• 7 minutes Does S Arabia Have 2 Mln Barrels in Spare Capacity?
  • 11 minutes Oil prices going down
  • 19 minutes Venezuela, the largest oil reserve in the world, faces deep shortages of motor oil
  • 4 mins 67.50 was the low for now, $70 - $76+ back in play
  • 16 hours Chile Becomes The Latest Country To Commit To 100% Renewables
  • 23 hours EU And Japan Sign Historic Free Trade Deal
  • 22 hours Where 3 Million Electric Vehicle Batteries Will Go When They Retire?
  • 3 hours Daimler and BMW Will Beat Tesla in EV Race
  • 1 day Germany: We Can No Longer Fully Rely On U.S. White House
  • 2 days Well from $74 we hit 67.xx now what?
  • 1 day Chartist predicting a $1 fall, after WTI drops $10
  • 23 hours China’s Technology Sector Takes On Silicon Valley
  • 2 days Trade War of 1930s, Extended the Great Depression
  • 1 day Trump-Putin Helsinki Summit And Oil Prices
  • 2 days U.S. Challenges 5 WTO Members imposing Illegal Tariffs Against U.S. Products
  • 2 days Rio Tinto Says $4-Million Goodbye to Coal
  • 2 days Iran's President Warns Over U.S. Push For Countries To Stop Buying Oil From Iran
Trump’s European Gas Plans Aren’t Realistic

Trump’s European Gas Plans Aren’t Realistic

Monday’s meeting between U.S. President…

Yamal LNG Is Conquering China

Yamal LNG Is Conquering China

While many expected deliveries to…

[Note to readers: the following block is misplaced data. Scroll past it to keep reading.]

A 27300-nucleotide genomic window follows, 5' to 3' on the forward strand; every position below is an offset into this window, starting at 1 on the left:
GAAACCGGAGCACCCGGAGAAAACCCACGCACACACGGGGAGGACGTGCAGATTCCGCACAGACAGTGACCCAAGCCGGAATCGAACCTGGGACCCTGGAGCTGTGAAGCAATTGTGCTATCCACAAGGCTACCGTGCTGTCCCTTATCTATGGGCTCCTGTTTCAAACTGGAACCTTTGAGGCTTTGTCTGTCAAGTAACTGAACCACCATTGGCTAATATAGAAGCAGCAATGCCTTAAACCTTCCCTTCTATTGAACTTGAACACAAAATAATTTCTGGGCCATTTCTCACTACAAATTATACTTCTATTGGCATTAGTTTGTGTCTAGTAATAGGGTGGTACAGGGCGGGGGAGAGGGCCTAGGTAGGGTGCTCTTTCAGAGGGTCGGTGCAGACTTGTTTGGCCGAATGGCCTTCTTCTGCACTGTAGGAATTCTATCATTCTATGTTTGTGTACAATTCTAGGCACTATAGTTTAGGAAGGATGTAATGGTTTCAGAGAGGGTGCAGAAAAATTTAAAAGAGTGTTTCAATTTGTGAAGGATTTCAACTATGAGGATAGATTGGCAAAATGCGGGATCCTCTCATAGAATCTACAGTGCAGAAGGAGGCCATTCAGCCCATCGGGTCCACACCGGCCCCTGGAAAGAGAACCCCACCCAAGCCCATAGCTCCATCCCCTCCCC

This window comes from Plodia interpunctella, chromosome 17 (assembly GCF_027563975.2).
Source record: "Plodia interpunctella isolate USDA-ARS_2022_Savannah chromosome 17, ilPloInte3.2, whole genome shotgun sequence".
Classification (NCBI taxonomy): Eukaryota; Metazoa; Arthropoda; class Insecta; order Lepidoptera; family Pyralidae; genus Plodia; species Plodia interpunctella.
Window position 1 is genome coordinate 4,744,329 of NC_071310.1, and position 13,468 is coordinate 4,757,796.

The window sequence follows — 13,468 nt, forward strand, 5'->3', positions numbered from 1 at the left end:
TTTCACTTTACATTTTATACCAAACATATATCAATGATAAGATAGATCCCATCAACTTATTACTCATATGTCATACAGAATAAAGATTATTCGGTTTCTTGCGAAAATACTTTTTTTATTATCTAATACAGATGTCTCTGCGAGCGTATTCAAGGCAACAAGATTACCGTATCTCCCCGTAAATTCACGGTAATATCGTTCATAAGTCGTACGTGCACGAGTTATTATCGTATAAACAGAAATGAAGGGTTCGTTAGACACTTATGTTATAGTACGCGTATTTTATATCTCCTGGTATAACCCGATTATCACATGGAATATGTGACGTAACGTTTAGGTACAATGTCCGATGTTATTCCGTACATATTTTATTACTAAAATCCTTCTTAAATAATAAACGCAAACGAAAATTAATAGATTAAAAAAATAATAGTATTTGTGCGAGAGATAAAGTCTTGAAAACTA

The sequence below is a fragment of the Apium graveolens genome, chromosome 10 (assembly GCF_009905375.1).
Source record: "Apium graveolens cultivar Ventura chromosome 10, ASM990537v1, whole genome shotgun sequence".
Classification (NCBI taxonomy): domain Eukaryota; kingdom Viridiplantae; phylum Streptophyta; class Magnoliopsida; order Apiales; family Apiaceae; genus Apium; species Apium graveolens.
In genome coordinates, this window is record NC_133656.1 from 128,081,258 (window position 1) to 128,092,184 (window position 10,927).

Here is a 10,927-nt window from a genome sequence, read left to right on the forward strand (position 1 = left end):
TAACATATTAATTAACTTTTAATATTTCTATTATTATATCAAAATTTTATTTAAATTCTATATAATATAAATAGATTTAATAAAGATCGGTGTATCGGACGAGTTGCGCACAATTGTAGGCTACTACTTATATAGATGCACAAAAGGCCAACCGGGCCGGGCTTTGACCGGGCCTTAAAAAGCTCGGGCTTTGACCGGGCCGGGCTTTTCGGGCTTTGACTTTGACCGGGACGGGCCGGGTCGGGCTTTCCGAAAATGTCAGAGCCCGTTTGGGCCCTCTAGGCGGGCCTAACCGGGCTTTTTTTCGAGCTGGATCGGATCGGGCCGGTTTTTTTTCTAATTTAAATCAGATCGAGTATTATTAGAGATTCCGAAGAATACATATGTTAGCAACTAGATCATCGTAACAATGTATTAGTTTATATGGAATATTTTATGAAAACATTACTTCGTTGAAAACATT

China’s Coal-To-Gas Transition Sputters

natural gas

China’s ambitious program to shift from coal to gas is showing more signs of stuttering as the province of Hebei this week stopped a program that envisaged the conversion of many coal-fired boilers to gas. The program has been shelved until 2020, when additional gas import capacity from Russia will be ready.

This is the latest indication that Beijing may have rushed into this shift, neglecting the fact that such a large-scale transition needs adequate gas distribution capacity. Last month, millions of people as well as some businesses in the northern parts of the country suffered electricity and heating shortages as Beijing ordered several million households plus a number of industrial businesses to switch from coal to gas for heating and electricity in an attempt to reduce pollution.

Then earlier this month, four regional utilities warned in a letter to the government that there will be more shortages if Beijing doesn’t take care to increase the supply of coal and put a lid on fast-rising prices. “If the coal inventories don’t rise to a reasonable level by Spring Festival, then it will be really difficult to deal with the drop in temperatures in some key regions and in the winter heating regions,” the companies said.

Hebei has been at the forefront of the transition program because it is around Beijing and because its coal use was much higher than the national average, at 86.6 percent in 2015 versus a national average of 63 percent. Last year, the local authorities converted more than 2.5 million households to gas and electricity heating from coal as part of efforts to reduce its contribution to China’s pollution problem.

Yet, like elsewhere in China, Hebei has its problems with insufficient gas distribution infrastructure, which in December forced the government to allow the use of coal for heating purposes. According to gas suppliers, it was lack of communication between the government and the industry that led to these inadequacies as it led the government to underestimate demand.

By Irina Slav for Oilprice.com

More Top Reads From Oilprice.com:



Join the discussion | Back to homepage

Leave a comment

Leave a comment

Oilprice - The No. 1 Source for Oil & Energy News